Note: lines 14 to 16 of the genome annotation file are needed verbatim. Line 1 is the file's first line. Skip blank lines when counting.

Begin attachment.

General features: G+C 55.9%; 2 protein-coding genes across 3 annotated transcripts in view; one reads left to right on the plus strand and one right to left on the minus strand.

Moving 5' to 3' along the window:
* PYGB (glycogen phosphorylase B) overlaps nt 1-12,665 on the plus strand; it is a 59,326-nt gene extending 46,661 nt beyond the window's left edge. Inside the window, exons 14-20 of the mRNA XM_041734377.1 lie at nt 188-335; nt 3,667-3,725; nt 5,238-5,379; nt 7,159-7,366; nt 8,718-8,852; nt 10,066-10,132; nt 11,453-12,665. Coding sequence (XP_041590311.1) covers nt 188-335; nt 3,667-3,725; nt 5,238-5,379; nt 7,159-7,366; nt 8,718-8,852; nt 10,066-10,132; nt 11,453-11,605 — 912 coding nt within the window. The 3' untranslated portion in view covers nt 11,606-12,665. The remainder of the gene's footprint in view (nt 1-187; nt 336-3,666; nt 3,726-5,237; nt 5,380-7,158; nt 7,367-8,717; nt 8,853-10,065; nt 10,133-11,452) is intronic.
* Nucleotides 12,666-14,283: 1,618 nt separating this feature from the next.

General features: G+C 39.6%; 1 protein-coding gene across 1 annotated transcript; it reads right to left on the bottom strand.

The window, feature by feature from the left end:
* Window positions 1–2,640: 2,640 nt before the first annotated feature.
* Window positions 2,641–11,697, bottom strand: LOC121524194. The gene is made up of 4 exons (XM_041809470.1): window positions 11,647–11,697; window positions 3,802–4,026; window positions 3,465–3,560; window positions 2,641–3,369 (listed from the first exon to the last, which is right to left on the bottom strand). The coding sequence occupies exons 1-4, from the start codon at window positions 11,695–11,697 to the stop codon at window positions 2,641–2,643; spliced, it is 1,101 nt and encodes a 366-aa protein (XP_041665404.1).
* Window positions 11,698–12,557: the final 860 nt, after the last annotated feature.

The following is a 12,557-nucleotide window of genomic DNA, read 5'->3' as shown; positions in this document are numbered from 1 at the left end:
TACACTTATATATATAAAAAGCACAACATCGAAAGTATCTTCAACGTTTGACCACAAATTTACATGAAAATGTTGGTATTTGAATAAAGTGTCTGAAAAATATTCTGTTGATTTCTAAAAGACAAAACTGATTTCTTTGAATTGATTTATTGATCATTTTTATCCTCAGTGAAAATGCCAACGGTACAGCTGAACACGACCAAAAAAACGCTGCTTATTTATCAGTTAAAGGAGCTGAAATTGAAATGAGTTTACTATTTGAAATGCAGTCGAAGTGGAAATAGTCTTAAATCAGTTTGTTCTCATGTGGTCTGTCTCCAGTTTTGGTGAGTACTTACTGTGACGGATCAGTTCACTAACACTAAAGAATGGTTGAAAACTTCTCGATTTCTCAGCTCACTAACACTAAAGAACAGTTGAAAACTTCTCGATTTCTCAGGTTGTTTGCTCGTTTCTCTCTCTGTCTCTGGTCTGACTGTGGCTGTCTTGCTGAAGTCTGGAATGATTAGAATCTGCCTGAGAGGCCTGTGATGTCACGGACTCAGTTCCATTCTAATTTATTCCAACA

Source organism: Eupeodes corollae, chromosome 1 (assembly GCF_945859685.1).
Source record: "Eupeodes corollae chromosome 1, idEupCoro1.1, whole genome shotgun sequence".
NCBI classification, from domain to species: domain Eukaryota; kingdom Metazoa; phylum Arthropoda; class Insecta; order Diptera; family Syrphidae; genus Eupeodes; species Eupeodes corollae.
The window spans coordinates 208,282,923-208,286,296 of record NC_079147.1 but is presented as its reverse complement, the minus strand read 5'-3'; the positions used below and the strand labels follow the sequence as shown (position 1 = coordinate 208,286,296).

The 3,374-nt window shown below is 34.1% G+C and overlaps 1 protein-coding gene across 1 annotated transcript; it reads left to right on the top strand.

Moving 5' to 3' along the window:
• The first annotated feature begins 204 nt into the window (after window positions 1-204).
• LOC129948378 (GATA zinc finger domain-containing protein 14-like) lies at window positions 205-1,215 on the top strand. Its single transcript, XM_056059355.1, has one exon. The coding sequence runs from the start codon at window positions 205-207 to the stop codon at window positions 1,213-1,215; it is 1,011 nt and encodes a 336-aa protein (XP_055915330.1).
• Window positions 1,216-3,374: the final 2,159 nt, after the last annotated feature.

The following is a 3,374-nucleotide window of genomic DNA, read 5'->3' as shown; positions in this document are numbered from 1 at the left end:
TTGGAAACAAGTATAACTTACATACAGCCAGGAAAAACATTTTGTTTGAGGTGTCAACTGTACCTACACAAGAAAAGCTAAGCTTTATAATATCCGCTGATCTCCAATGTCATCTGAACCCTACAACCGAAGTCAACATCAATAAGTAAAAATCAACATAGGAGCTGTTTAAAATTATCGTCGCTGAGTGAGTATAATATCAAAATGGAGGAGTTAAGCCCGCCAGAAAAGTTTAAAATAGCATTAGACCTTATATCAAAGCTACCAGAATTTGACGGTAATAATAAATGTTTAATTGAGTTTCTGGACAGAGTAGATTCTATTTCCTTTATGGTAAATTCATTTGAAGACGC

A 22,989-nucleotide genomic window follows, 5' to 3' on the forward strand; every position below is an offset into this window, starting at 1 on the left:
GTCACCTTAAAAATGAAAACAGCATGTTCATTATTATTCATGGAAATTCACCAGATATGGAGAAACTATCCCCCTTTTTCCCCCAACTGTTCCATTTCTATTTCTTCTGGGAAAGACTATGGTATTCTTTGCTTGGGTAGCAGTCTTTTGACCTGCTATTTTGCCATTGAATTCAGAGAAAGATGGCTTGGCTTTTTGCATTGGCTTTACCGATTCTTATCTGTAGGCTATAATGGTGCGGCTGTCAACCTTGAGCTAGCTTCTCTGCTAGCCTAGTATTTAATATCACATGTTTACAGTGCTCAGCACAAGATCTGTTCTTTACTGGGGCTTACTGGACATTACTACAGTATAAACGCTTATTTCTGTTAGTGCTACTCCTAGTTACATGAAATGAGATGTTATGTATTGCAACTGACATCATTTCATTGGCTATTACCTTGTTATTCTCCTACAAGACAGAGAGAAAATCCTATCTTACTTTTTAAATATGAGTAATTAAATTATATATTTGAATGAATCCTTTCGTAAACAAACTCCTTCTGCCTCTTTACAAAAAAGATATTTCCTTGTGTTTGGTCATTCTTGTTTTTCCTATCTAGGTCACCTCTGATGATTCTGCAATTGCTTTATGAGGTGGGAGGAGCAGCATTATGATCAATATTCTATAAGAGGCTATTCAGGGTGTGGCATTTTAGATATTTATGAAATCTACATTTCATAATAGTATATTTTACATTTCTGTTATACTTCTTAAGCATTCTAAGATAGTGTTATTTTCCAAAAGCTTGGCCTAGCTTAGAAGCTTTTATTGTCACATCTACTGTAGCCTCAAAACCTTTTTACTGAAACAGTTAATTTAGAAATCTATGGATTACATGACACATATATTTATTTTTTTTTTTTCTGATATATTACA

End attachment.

NCBI classification, from domain to species: domain Eukaryota; kingdom Metazoa; phylum Arthropoda; class Insecta; order Diptera; family Syrphidae; genus Eupeodes; species Eupeodes corollae.
The window spans coordinates 208,282,923-208,286,296 of record NC_079147.1 but is presented as its reverse complement, the minus strand read 5'-3'; the positions used below and the strand labels follow the sequence as shown (position 1 = coordinate 208,286,296).

The 3,374-nt window shown below is 34.1% G+C and overlaps 1 protein-coding gene across 1 annotated transcript; it reads left to right on the top strand.